Augustus purchased Lenzburg Castle in Switzerland in 1893, which he lavishly restored and refurbished for his wife and where they lived with their two sons, Alfred and Alexander. In view of her musical talent, Augustus had a music salon built at Lenzburg Castle overlooking the rose garden with a large glass door, and it is likely there that Lady Mildred composed her opera. Entitled Ethelinda, it was performed under the nom de plume ‘M. Marion’ in Florence in front of HRH Princess Beatrice in April 1894, who praised it highly. Performed by an orchestra of 70 with 80 singers, 12 choirboys and 12 dancers, Ethelinda was a significant production of the times. The identity of the composer was not disclosed until the second night, when in response to enthusiastic calls from the audience, Lady Mildred appeared before the curtain and bowed her acknowledgement, inducing gasps from the audience. It is lamentable that she died in 1897 at the age of just 28 of unknown causes (generally assumed to be tuberculosis) before she could develop her composition skills further and three years before her niece, Lady Elizabeth Bowes Lyon (HM The Queen Mother) was born.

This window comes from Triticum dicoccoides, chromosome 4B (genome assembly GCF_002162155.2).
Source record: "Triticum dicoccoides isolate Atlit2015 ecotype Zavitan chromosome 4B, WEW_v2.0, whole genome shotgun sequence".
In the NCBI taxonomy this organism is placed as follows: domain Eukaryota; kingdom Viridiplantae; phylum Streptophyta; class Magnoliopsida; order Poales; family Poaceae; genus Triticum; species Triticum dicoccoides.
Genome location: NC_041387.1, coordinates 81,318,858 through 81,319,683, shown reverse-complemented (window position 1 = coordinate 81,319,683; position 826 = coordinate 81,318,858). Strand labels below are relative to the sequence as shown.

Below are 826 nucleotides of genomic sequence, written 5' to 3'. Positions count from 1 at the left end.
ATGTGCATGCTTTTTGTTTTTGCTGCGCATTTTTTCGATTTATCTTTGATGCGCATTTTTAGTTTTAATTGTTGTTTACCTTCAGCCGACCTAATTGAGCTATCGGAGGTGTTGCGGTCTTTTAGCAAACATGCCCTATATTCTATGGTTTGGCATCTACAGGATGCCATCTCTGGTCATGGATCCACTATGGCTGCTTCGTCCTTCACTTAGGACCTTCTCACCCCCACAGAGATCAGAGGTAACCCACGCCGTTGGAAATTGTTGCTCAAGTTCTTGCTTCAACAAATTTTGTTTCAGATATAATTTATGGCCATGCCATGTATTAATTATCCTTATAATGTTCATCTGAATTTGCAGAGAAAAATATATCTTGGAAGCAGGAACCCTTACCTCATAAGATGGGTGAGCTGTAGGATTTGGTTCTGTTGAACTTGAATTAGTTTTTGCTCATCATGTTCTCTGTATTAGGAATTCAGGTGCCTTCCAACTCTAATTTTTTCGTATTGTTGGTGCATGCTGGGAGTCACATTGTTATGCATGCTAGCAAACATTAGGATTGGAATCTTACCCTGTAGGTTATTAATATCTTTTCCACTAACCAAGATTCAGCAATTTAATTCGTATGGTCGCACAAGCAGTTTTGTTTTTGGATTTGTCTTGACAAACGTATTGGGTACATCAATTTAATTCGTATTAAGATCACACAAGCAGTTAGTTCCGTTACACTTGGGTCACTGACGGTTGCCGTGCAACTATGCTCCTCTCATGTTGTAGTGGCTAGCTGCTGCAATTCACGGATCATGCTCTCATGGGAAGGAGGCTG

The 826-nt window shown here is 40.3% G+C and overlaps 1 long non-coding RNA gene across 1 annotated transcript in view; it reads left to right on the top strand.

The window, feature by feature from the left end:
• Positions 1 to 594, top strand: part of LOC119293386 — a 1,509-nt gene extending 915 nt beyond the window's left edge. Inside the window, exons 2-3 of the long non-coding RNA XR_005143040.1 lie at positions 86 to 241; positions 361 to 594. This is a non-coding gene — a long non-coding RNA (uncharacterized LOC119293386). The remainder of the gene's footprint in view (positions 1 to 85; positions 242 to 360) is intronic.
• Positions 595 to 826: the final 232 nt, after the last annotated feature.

In association with Classical Musicians Scotland, Glamis Castle presented excerpts from Ethelinda in the Drawing Room in April 2019 to mark the 125th Anniversary of its first performance in Florence in 1894.